Frustrated with her inability to get really close, she shifted to her forearms and knees, then laid her cheek against the floor. She poked the tile to the right of the crack, then the left.
She stuck her fingernail at the edge of the crack, and dug it in. A tiny piece of plaster lodged under her nail.
A strange excitement began to build in her chest, squeezing, fluttering, rendering her almost incapable of drawing breath.
“Calm down,” she whispered, even those words coming out on a shake. She grabbed the little chisel she always took with her on her searches. “It’s probably nothing. It’s probably—”
She jammed the chisel in the crack, surely with more force than was necessary. And then she twisted. If one of the tiles was loose, the torque would cause it to press outward, and—
The tile quite literally popped out, landing on the floor with a clatter. Behind it was a small cavity.
Hyacinth squeezed her eyes shut. She’d waited her entire adult life for this moment, and now she couldn’t even bring herself to look. “Please,” she whispered. “Please.”
She reached in.
“Please. Oh, please.”
She touched something. Something soft. Like velvet.
With shaking fingers she drew it out. It was a little bag, held together with a soft, silky cord.
Hyacinth straightened slowly, crossing her legs so that she was sitting Indian style. She slid one finger inside the bag, widening the mouth, which had been pulled tight.
And then, with her right hand, she upended it, sliding the contents into her left.
Oh my G—
“Gareth!” she shrieked. “Gareth!”
“I did it,” she whispered, gazing down at the pool of jewels now spilling from her left hand. “I did it.”
And then she bellowed it.
“I DID IT!!!!”
She looped the necklace around her neck, still clutching the bracelet and ring in her hand.
“I did it, I did it, I did it.” She was singing it now, hopping up and down, almost dancing, almost crying. “I did it!”
“Hyacinth!” It was Gareth, out of breath from taking four flights of stairs two steps at a time.
She looked at him, and she could swear she could feel her eyes shining. “I did it!” She laughed, almost crazily. “I did it!”
For a moment he could do nothing but stare. His face grew slack, and Hyacinth thought he might actually lose his footing.
“I did it,” she said again. “I did it.”
And then he took her hand, took the ring, and slipped it onto her finger. “So you did,” he said, leaning down to kiss her knuckles. “So you did.”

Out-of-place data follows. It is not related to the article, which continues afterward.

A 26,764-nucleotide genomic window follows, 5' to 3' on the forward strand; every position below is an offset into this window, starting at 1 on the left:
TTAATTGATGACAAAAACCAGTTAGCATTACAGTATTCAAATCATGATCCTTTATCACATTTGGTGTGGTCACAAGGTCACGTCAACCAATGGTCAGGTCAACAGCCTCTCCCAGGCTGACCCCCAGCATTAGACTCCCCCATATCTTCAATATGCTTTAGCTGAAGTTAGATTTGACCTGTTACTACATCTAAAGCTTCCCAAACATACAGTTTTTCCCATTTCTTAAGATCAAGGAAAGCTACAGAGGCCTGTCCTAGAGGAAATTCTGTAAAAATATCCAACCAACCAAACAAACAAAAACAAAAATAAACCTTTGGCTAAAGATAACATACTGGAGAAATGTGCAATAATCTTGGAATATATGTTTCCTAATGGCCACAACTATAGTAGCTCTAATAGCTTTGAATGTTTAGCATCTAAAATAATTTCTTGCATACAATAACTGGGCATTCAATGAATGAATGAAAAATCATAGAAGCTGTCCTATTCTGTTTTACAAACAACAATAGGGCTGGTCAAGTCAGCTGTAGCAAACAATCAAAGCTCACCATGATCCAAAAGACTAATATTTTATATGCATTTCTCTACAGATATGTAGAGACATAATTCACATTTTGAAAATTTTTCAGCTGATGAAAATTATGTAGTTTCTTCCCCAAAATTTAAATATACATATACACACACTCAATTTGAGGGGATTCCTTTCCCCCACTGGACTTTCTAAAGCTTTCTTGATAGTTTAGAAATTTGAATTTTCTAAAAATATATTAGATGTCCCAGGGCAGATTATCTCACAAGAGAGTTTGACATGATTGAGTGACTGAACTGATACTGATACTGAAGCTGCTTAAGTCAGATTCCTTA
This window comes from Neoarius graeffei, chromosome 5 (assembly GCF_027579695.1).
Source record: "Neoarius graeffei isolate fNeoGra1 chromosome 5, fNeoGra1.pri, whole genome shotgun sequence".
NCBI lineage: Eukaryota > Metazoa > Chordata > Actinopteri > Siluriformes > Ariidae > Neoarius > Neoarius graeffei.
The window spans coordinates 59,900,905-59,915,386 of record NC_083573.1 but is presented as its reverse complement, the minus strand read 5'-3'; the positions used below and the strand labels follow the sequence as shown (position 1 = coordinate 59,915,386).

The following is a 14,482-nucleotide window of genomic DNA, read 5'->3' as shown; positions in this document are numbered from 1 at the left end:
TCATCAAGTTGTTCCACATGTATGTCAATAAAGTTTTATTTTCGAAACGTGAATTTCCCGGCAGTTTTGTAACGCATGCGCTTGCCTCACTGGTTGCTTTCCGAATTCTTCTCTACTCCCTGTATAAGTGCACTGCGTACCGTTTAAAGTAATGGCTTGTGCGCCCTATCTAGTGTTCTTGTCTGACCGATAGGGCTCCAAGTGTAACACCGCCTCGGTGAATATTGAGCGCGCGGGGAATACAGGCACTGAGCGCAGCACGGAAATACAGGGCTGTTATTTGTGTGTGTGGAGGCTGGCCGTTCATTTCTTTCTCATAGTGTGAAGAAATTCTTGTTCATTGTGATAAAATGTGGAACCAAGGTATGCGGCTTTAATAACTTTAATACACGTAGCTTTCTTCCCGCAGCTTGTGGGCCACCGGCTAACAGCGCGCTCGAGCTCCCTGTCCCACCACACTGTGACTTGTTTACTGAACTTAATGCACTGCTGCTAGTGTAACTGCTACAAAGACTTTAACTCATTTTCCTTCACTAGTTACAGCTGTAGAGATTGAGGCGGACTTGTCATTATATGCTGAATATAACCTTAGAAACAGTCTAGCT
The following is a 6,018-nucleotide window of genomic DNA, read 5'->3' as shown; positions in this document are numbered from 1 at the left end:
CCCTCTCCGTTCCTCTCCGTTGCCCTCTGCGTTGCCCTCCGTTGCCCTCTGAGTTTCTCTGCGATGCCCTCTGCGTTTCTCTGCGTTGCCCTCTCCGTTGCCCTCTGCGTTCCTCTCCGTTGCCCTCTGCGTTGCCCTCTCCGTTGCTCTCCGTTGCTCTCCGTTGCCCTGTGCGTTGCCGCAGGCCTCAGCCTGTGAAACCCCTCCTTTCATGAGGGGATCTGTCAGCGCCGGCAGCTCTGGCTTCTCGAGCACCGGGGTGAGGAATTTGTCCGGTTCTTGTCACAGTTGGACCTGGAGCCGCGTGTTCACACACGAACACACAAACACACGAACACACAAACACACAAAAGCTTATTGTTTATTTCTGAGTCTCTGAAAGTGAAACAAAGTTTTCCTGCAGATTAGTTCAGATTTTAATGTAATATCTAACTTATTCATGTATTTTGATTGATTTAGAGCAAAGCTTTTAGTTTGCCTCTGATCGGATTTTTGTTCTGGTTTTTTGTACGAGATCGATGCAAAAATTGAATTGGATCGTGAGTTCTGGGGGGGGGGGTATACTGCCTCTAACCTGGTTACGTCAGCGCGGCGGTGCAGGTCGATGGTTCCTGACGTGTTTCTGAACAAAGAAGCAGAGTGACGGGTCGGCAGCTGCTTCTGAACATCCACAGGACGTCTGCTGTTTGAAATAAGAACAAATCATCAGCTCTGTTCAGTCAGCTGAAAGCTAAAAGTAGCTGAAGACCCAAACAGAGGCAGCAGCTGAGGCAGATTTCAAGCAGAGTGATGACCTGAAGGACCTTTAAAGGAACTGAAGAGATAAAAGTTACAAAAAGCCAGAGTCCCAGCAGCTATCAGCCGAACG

Meanwhile, one floor down . . .
Isabella looked up from the book she was reading, glancing toward the ceiling. Her bedchamber was directly below the nursery, rather in line with the washroom, actually.
“I did it!”
Isabella turned back to her book.
And she smiled.
On the Way to the Wedding
In writing the 2nd epilogues, I have tried to answer readers’ lingering questions. In the case of On the Way to the Wedding, the question I heard the most post-publication was: What did Gregory and Lucy name all those babies? I’ll admit that even I don’t know how to craft a story revolving around the naming of nine infants (not all at once, thank heavens), so I decided to start the 2nd epilogue right where the first one ends—with Lucy giving birth for the last time. And because everyone—even the Bridgertons—must face hardship, I didn’t make it easy . . .
On the Way to the Wedding:
The 2nd Epilogue
21 June 1840
My dearest Gareth—
I hope this letter finds you well. I can hardly believe it has been almost a fortnight since I departed Clair House for Berkshire. Lucy is quite enormous; it seems impossible that she has not delivered yet. If I had grown so large with George or Isabella, I am sure I should have been complaining endlessly.
(I am also sure that you will not remind me of any complaints I may have uttered whilst in a similar state.)
Lucy does claim that this feels quite unlike her previous confinements. I find I must believe her. I saw her right before she gave birth to Ben, and I swear she was dancing a jig. I would confess to an intense jealousy, but it would be uncouth and unmaternal to admit to such an emotion, and as we know, I am Always Couth. And occasionally maternal.